Seven Days Battles Facts

June 25–July 1, 1862

Facts about the Seven Days Battles, including dates, casualties, participants, who won, and more interesting details you might not know. This fact sheet provides a quick overview of the battle and is for kids doing research and students preparing for the AP U.S. History (APUSH) exam.

George McClellan, Portrait, Brady

The Seven Days Battles ended Major General George B. McClellan’s Peninsula Campaign of 1862. Image Source: Wikimedia.


The Seven Days Battles was a series of battles fought between the United States of America and the Confederate States of America from June 25, 1862, to July 1, 1862, during the American Civil War.

Quick Facts

  • Also Known As: The Seven Days Battles is also called the “Seven Days Retreat.”
  • Date Started: The Seven Days Battles started on Thursday, June 25, 1862.
  • Date Ended: The fighting ended on Tuesday, July 1, 1862.
  • Location: The battle took place in Hanover County and Henrico County, Virginia.
  • Who Won: The Confederate States of America won the Seven Days Battles.
  • Military Campaign: The Seven Days Battles was part of the Peninsula Campaign of 1862.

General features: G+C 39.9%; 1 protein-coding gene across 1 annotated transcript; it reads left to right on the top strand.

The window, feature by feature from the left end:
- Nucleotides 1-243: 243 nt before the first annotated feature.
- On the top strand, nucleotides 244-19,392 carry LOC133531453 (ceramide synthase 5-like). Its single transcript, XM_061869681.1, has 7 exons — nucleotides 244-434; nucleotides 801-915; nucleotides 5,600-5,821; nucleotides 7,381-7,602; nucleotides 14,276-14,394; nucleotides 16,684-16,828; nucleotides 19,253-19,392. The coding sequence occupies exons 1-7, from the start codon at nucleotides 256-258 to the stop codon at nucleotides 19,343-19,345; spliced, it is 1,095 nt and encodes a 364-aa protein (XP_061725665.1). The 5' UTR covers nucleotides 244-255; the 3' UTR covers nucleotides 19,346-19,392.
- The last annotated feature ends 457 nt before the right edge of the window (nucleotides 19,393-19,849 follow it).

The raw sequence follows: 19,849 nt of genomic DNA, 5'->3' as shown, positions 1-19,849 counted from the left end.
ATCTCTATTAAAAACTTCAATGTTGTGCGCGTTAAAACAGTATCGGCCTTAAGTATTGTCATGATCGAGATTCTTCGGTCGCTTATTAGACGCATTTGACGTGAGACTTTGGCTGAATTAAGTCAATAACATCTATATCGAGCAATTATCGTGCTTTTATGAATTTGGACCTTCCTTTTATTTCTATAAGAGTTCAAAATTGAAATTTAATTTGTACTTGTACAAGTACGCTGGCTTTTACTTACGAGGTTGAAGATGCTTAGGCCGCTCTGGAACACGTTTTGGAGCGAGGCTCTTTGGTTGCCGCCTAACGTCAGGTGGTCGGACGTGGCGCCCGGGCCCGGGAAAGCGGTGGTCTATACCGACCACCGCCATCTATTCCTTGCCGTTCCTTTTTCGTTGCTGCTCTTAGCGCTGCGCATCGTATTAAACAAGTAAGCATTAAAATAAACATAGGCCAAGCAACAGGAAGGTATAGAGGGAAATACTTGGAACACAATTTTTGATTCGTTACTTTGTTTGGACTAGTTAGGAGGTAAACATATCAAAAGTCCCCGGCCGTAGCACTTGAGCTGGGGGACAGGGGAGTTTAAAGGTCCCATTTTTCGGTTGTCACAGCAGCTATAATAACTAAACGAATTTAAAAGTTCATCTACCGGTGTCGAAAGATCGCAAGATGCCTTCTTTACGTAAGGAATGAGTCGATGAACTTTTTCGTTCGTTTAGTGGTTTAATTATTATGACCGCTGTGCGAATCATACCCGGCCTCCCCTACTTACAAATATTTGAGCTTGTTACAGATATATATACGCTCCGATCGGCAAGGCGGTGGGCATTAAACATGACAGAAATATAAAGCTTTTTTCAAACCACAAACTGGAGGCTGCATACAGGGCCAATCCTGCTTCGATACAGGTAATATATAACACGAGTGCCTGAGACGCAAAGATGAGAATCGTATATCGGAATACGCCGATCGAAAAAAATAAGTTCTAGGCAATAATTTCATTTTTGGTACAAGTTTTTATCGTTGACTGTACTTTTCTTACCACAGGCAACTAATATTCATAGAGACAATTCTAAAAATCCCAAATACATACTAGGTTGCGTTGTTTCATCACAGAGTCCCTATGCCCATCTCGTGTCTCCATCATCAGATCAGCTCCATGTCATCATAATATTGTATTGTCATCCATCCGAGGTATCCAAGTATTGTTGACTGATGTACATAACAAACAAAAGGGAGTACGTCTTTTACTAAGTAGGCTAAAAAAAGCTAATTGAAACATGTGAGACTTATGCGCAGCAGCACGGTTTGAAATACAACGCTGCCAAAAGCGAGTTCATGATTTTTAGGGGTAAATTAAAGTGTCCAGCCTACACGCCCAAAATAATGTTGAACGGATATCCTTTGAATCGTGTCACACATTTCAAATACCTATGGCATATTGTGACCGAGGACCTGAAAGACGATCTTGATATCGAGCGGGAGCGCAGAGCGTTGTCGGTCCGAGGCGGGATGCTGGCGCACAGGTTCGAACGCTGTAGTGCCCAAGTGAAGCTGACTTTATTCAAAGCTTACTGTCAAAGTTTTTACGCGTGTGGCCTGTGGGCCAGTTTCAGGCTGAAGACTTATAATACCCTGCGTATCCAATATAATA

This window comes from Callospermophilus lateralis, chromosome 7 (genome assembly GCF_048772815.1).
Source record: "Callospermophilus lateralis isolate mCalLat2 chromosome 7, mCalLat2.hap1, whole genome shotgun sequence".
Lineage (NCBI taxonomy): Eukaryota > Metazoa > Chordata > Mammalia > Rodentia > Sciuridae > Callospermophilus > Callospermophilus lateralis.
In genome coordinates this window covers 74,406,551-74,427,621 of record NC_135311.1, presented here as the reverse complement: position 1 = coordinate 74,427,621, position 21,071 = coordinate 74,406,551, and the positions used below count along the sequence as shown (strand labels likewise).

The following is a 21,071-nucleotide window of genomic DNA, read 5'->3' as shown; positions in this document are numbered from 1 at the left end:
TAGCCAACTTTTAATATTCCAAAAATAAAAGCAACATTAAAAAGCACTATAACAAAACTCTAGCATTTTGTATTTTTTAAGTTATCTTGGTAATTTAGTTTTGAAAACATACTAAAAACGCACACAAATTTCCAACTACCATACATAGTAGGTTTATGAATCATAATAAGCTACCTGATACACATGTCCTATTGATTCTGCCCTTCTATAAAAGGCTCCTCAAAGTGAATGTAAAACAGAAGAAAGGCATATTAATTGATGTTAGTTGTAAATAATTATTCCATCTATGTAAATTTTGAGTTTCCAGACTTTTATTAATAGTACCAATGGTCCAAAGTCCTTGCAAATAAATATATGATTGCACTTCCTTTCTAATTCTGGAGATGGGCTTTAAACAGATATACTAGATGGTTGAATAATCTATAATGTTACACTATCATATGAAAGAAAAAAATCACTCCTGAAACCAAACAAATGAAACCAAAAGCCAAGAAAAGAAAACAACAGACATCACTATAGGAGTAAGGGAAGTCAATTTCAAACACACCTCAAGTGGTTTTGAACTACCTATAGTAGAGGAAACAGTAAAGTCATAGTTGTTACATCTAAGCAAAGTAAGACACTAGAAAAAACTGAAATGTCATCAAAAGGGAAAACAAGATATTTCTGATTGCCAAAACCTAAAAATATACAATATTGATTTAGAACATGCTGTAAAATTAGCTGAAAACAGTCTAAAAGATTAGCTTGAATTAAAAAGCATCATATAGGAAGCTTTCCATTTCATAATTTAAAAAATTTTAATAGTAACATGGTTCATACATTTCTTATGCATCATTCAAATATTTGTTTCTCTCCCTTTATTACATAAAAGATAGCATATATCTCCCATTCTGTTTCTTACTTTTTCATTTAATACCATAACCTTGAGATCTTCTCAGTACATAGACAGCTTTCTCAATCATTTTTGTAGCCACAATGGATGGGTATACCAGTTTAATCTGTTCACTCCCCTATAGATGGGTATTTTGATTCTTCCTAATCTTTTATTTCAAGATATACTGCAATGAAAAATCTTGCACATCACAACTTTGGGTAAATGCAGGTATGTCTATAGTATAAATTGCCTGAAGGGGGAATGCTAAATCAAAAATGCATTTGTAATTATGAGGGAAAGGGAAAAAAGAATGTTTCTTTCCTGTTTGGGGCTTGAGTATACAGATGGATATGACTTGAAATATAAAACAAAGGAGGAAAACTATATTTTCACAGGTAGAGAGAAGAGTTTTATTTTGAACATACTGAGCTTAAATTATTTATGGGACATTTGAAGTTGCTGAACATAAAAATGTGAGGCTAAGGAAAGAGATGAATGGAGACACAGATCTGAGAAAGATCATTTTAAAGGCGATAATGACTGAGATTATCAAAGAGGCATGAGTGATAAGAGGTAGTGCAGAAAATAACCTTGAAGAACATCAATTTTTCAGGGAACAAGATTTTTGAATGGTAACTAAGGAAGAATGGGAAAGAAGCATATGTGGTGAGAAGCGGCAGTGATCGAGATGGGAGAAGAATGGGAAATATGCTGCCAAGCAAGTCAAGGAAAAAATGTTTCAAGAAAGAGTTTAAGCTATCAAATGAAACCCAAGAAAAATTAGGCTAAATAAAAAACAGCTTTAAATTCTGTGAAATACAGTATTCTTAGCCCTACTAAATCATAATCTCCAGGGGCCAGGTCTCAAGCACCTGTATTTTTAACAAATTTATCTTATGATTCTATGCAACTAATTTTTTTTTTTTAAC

Battle of Glendale, Fighting Over Flag, Illustration

This illustration from 1864 depicts fierce fighting at the Battle of Glendale, which took place during the Seven Days Battles. Image Source:

Interesting Facts

  • The Seven Days Battles drove the Union Army of the Potomac away from the outskirts of Richmond, Virginia.
  • The Seven Days Battles ended the Union Peninsula Campaign of 1862.

Commanders and Forces Involved

Principal Union Commanders

Principal Confederate Commanders

Union Forces Engaged

  • Army of the Potomac

Confederate Forces Engaged

  • Army of Northern Virginia

Casualties and Statistics

Number of Union Soldiers Engaged

  • Roughly 104,000

Number of Confederate Soldiers Engaged

  • Roughly 92,000

Estimated Union Casualties

  • 15,800 (1,734 killed, 8,066 wounded, and 6,055 captured/missing)

Estimated Confederate Casualties

  • 20,200 (3,494 killed, 15, 758 wounded, and 952 captured/missing)

Results of the Seven Days Battles

  • At the conclusion of the Seven Days Battles, with the Army of the Potomac no longer an immediate threat to the South, Robert E. Lee was able to shift the focus of the action in the eastern theater back north and prolong the war for over two more years.

Timeline of the Seven Days Battles

This list shows the main battles and events that took place before and after the Seven Days Battles, and how it fits into the chronological order of the Peninsula Campaign.